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Going on housework strike?

(36 Posts)
thebluehen Sun 09-Nov-14 09:29:33

Anyone done this and seen it through?

I'm feeling fed up of being taken for granted and not having my input acknowledged at best and criticised at worst.

I work full time and although dp does help out, with some things, I just want him and the kids to at least acknowledge what I do. I regularly thank and tell them that I appreciate what they do.

I just want the same sentiment returned. I've asked to have my input acknowledged and explained how I feel. I'm still waiting. I'm starting to think "consequences" are the way forward. Maybe then they'll notice.

sosotiredagain123 Sun 09-Nov-14 09:33:23

I just found place got messier and I got crosser and did it all in the end

NoMarymary Sun 09-Nov-14 09:43:23

Don't bother. They won't notice a messy house. Kids will probably like it more! It will drive you crazy long before anyone even notices let alone does anything and you will end up cleaning a really filthy house. The only advantage is you have a couple of weeks break from the daily grind.

You need to have a family talk and try to get a plan for everyone to do their bit in the home. By the time you have reached the point you have reached it's too late. These things need tackling before you take on a full time job.

I suggest a cleaner and someone to do the ironing which will avoid a lot of nastiness and frustration on your part. Either that or carry on banging your head against a brick wall. Your whole attitude is it's your job so you should thank them for helping you. No! It's the job of everyone who lives in the same house. If they won't agree to pull their weight hit them where it hurts. Pocket money for children and meals cooked/washing done for DH.

thebluehen Sun 09-Nov-14 10:22:35

We actually already have a cleaner and that's part of the problem. They think that because of 2 hrs a week paid cleaner (we live in a large house), they think I'm already being helped. The kids wipe up after dinner and (eventually) put their clothes in the washing bin and about twice a year clean their rooms! They're aged 11 - 18.

It's the washing and the shopping and the cooking that I want to go on strike with. No one acknowledges that they always have clean clothes and that doing all the laundry for 6 people is a lot of washing. No one even says thank you for dinner or thanks me for getting their treats in the shopping, but they do moan if the cupboards are bare and I suspect they'd be cross if their clothes weren't always instantly laundered for them and ready to wear again within 2 days. Maybe, just maybe, they might notice. grin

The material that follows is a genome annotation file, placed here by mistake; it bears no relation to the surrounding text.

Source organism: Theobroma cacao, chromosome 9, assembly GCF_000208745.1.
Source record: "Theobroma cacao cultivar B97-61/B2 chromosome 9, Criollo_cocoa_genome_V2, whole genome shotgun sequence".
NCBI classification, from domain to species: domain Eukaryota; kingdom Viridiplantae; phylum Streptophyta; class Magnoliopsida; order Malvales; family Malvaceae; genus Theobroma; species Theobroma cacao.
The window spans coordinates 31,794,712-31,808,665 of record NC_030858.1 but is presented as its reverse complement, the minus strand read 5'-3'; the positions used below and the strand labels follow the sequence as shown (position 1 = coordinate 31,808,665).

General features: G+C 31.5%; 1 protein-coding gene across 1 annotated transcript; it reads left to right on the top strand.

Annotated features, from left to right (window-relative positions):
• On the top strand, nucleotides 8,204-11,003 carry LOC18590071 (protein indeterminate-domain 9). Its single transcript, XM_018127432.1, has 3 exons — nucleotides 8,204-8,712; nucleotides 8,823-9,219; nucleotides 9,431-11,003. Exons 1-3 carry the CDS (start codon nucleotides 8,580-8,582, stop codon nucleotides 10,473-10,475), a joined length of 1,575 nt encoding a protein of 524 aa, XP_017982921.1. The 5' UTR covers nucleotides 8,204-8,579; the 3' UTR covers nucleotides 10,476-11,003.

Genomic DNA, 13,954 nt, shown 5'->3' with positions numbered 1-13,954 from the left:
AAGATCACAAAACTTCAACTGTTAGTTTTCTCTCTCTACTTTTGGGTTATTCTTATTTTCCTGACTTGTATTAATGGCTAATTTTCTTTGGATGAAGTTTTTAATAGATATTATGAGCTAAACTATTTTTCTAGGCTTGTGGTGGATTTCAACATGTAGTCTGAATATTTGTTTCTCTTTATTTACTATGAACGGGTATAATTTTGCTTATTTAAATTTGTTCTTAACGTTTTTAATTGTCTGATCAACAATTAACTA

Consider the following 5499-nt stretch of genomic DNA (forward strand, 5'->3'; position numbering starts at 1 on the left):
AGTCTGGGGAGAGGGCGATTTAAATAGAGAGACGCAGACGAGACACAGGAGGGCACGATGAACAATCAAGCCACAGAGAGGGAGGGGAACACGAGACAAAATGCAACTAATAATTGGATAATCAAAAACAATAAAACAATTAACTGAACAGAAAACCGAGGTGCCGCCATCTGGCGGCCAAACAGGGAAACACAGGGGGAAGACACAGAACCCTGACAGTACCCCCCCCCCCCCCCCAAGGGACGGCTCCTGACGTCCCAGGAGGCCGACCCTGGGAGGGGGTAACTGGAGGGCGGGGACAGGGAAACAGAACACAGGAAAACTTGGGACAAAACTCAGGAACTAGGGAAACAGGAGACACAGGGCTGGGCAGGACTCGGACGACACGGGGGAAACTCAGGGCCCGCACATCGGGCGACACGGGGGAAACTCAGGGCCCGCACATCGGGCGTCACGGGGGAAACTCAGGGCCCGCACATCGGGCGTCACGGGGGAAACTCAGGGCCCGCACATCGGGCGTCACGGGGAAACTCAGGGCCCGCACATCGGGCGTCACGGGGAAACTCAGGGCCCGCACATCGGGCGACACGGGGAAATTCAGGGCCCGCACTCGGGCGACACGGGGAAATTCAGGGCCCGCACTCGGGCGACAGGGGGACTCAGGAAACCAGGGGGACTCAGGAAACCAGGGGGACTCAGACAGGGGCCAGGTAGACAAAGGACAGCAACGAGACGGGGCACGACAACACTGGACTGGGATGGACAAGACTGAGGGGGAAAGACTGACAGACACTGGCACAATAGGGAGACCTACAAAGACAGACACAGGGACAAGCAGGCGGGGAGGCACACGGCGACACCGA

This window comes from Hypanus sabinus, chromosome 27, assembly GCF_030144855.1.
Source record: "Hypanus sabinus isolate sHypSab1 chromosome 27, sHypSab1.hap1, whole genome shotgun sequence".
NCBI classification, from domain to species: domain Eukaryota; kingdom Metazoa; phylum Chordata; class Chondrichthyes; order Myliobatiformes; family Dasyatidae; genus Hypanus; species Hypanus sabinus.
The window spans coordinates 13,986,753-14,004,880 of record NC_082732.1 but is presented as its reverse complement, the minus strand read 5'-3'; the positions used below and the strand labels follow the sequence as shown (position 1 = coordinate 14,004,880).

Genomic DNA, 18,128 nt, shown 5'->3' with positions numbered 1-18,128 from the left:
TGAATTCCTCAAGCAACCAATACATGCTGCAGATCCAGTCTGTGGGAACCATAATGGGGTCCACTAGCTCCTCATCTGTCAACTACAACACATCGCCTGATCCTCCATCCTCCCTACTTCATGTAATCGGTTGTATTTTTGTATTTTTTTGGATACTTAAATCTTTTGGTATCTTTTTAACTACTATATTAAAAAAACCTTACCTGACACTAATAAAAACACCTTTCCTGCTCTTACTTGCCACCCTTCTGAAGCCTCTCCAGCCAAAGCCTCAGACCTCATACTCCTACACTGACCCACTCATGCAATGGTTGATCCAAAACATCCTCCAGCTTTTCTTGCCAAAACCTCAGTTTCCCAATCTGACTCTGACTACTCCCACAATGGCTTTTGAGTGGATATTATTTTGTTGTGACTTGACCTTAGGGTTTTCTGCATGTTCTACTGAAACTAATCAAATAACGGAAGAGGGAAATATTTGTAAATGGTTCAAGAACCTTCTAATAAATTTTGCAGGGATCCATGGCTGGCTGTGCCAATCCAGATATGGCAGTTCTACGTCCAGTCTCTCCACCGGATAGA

BitterAndOnlySlightlyTwisted Sun 09-Nov-14 10:27:13

If you've been working full-time and taking sole responsibility for all the house-keeping for some time, the current status quo is the new normal and has been for some time.

What you probably need to do is produce a chores-list and have everyone in the household accept responsibility for whatever they are capable of, depending on their ages and what time they have available. If your DP also works full-time then he really should be preparing and cooking half of the meals very week at the very least.

Declare a family conference and state quite firmly that the running of the household will no longer be your sole responsibility and therefore every single person needs to pull their damned weight. My mother did similar when she started working full-time and at 14 I had to tidy the kitchen, get veg prepared for dinner, light the fire in the living-room before everyone else came home and do all my own laundry. Nothing bad happened.

Going on strike could be quite satisfying for about five minutes until the stress of seeing a mess building up will drive you to the brink.

A family with two working partners is a bit like a commune: everyone is responsible for everyone else's well-being. Even a five year old should be able tidy their own toys up and put their dirty laundry where it belongs.

NoMarymary Sun 09-Nov-14 10:34:31

Food and laundry are the easiest things to hit home with when they are withdrawn!

Sit down, have a discussion, work out a rota and if they don't agree then go on strike! A messy house can be lived with an empty stomach and filth underwear can't grin

Fwiw. DH does the ironing, loads the washing machine and tumble dryer, and we cook alternate days.

Cantbelievethisishappening Sun 09-Nov-14 10:42:04

I am currently pondering whether my marriage has a future after an almighty aggression filled blow up about housework.
And all because I was a fed up that 'D'H hadn't at least had a quick tidy around before I came home for an almost 12 hour day. Am sick to back teeth with it all. This has been ongoing for ages. It gives me the rage that if I didn't do anything or asked for help nothing would get done.

WallBox Sun 09-Nov-14 10:44:05

Your attitude needs adjusting for a start.